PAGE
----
Updated: July 3, 2014 at 1:28 p.m.
The University will take at least another four months to find an outside company to manage its $1.4 billion endowment, prolonging the breakup of GW’s investment office.
The delay comes after University spokeswoman Candace Smith had said GW would cut seven positions and transition a firm in time for the start of the new fiscal year, which starts Tuesday. Smith said the University will begin asking companies to pitch themselves to officials within the next “several weeks,” and make a decision by late October.
“The bottom line is it is going to take as long as it takes, and we don’t anticipate the timing will have an impact,” Smith said. “We are doing our due diligence, and the office is being managed until a firm is selected.”
Universities often take their time choosing an outsourcing firm to ensure they protect their financial reputations, said Ken Redd, the director of research and policy analysis at the National Association of College and University Business Officers.
“The penalty of being wrong is the financial penalty of break-up fees and then the emotional cost of doing another request for proposal and having to devote more staff time,” Redd said.
GW’s move, announced in March, makes the University one of the richest schools to take apart its investment office and the only among its 14 peer institutions. The University has also recently hired outside firms to handle services like internal auditing, food service, mail service and facilities upkeep.
Investments grew by 9 percent overall last year, falling behind many competitor schools. The bulk of returns came from GW’s large real estate portfolio, which the investment office does not control.
Executive Vice President and Treasurer Lou Katz said Donald Lindsey, the University’s chief investment officer who has 26 years of experience managing endowments, will continue to work in the investment office until GW chooses a firm.
“We value his leadership, and his knowledge of the investment industry will help to ensure a smooth transition,” Katz said.
Lindsey said the University has long considered outsourcing, which means it will join a wave of schools that have decided to hand its nest egg to an outside company.
Four years ago, just 1 percent of colleges and universities with endowments of at least $1 billion had outsourced their portfolio management. That figure is now more than 10 percent, according to data from the National Association of College and University Business Officials.
“I am committed to ensuring that we identify a firm that will be the best fit for the University’s long-term future,” Lindsey said.
Alice Handy, founder of the firm Investure, said she wouldn’t be surprised if GW’s search extended beyond October.
“You’re picking an office and a chief investment officer, and those things take a long time to get right,” said Handy, also the former chief investment officer at the University of Virginia.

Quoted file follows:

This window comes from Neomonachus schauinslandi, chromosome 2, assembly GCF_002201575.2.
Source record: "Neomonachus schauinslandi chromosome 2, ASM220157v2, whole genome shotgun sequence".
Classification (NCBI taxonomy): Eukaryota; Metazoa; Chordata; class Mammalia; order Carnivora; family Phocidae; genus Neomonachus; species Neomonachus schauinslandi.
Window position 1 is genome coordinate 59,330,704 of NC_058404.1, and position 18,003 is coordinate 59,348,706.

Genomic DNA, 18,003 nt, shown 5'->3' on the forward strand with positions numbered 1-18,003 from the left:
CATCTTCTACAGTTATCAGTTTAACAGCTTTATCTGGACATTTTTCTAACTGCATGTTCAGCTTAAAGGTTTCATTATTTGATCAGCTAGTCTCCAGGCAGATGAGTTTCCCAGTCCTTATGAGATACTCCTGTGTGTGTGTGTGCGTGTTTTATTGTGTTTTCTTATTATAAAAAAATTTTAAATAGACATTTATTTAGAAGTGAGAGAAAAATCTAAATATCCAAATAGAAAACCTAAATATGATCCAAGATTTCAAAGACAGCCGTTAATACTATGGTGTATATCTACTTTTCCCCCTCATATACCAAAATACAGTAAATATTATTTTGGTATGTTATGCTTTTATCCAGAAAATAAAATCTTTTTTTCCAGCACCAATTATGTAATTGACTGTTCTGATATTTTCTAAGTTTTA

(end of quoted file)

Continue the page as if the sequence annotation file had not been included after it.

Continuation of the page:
She said Investure, which manages endowment portfolios at Trinity University, the University of Tulsa and Middlebury, Barnard, Dickinson and Smith colleges, has not been approached by GW.
Though outsourcing sometimes takes up to a year to complete, the wait can pay off, Handy said. Schools that outsource often see benefits like less staff turnover and more stability – important features for a group overseeing an institution’s financial foundation.
GW’s investment office faced scrutiny over the last year after its former director of operations and risk claimed she was fired for blowing the whistle on flawed financial reporting that she had seen in the office.
The office also had a 33 percent turnover rate in the last year, which put strains on the office to hire and train new investment managers.
“With an endowment the size of GW’s, there’s the thought that if you have a good CIO, they may leave for a bigger opportunity,” Handy said. “Now you’ll have a stable group that can manage it.”
Keith Baum, the managing director of the foundations and endowments group at the Minneapolis-based outsourcing firm Abbot Downing, said the launch of GW’s $1 billion fundraising campaign could have slowed the search for a firm.
“A $1 billion campaign and making sure it’s on the right track and choosing an investment manager are two very large tasks. Those two things together are a lot of work,” he said.
Before creating its investment office 11 years ago, GW outsourced to management firm CommonFund, which did not return repeated requests for comment. Financial services firm TIAA-CREF declined to comment about whether it had been contacted by the University, though it is a service provider for GW’s defined contribution retirement plan.
This post was updated to reflect the following correction:
The Hatchet incorrectly reported that TIAA-CREF managed part of GW’s endowment. The firm is actually a service provider for the University’s defined contribution retirement plan. We regret this error.